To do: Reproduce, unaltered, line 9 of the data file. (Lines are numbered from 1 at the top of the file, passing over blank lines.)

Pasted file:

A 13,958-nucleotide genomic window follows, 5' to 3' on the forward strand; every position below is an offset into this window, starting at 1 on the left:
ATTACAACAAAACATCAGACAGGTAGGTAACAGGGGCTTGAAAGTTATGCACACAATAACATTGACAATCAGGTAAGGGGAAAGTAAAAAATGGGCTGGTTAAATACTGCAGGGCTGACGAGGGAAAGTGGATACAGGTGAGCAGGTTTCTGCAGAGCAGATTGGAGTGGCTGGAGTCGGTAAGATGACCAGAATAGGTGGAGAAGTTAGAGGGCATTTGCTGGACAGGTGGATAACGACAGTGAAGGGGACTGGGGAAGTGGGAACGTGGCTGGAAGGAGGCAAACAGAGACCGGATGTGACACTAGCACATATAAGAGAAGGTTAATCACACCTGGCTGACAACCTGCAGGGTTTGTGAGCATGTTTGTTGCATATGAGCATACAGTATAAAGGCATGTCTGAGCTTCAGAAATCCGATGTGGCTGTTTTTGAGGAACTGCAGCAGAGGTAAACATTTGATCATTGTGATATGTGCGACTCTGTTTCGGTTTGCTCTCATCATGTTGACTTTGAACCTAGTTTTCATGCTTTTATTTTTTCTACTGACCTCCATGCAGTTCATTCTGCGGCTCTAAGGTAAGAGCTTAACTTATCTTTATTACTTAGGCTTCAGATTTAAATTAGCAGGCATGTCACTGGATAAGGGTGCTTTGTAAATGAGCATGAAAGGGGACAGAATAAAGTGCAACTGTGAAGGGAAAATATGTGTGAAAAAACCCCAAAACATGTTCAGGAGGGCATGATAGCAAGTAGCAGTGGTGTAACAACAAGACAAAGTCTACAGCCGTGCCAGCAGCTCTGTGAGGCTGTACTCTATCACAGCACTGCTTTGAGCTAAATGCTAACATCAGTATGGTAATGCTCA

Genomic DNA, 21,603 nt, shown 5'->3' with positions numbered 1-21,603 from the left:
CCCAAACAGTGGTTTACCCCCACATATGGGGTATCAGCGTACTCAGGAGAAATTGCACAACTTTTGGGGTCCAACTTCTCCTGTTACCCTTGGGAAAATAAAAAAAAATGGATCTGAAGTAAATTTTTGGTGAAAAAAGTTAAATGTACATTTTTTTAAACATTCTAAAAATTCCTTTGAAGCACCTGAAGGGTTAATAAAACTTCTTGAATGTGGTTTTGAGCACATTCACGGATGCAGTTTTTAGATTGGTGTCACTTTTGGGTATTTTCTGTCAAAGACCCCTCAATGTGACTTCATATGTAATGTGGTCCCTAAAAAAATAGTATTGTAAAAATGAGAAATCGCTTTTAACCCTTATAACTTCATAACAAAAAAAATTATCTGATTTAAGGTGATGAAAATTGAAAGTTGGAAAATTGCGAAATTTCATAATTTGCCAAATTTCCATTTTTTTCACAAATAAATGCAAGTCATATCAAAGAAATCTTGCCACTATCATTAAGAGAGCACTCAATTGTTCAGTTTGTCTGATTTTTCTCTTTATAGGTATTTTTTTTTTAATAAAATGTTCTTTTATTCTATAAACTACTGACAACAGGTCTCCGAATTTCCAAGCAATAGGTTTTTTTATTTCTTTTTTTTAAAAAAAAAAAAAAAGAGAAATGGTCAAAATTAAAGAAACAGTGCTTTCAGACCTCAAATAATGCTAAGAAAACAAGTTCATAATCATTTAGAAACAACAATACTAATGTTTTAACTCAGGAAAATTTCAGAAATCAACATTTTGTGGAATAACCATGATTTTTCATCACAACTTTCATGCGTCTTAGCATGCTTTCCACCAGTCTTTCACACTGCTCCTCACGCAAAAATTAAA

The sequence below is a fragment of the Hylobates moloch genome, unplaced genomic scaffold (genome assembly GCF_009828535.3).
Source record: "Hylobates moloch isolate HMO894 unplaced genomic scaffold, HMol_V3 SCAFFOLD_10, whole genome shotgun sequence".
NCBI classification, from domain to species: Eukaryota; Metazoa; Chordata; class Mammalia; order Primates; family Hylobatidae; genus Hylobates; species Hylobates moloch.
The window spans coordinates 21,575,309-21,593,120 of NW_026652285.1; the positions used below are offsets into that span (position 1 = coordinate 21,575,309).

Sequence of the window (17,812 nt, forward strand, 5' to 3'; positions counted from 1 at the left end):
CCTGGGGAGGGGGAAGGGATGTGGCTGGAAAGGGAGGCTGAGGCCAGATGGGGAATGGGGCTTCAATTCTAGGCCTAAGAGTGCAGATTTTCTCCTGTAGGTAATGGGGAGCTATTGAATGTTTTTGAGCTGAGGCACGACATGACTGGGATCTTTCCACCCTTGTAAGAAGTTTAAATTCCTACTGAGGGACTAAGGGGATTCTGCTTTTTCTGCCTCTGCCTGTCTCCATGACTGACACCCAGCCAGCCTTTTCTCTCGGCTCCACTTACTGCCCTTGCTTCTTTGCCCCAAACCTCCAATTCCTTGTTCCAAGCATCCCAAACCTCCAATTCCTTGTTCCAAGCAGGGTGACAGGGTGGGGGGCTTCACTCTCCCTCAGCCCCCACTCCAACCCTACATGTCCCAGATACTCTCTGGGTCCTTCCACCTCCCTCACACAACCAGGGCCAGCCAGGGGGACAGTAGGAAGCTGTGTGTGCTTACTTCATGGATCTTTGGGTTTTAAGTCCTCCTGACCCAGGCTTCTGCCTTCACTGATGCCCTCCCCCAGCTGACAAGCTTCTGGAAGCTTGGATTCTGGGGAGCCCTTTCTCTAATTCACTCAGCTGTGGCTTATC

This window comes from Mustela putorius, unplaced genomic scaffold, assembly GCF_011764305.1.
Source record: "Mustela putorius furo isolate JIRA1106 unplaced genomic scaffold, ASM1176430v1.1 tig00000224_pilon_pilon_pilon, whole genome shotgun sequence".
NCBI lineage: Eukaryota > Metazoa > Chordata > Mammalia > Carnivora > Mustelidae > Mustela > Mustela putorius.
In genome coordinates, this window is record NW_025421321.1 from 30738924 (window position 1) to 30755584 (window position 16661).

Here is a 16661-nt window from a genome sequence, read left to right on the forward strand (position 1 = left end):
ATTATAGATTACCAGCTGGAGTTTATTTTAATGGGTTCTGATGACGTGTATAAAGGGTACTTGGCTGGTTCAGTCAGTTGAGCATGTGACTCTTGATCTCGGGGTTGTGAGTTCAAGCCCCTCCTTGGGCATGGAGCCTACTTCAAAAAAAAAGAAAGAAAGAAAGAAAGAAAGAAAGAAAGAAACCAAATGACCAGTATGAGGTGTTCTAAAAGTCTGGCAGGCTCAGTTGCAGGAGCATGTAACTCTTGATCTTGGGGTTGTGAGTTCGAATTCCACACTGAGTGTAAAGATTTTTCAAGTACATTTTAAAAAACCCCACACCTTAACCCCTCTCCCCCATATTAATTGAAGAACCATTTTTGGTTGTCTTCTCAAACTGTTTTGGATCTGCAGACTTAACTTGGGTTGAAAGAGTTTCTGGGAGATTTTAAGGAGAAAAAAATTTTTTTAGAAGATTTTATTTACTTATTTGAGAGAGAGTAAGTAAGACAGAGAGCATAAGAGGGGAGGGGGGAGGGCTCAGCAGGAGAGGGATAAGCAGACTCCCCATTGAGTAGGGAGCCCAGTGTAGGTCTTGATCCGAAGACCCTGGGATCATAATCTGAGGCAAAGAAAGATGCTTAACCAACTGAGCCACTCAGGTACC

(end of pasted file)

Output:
Sequence of the window (17,812 nt, forward strand, 5' to 3'; positions counted from 1 at the left end):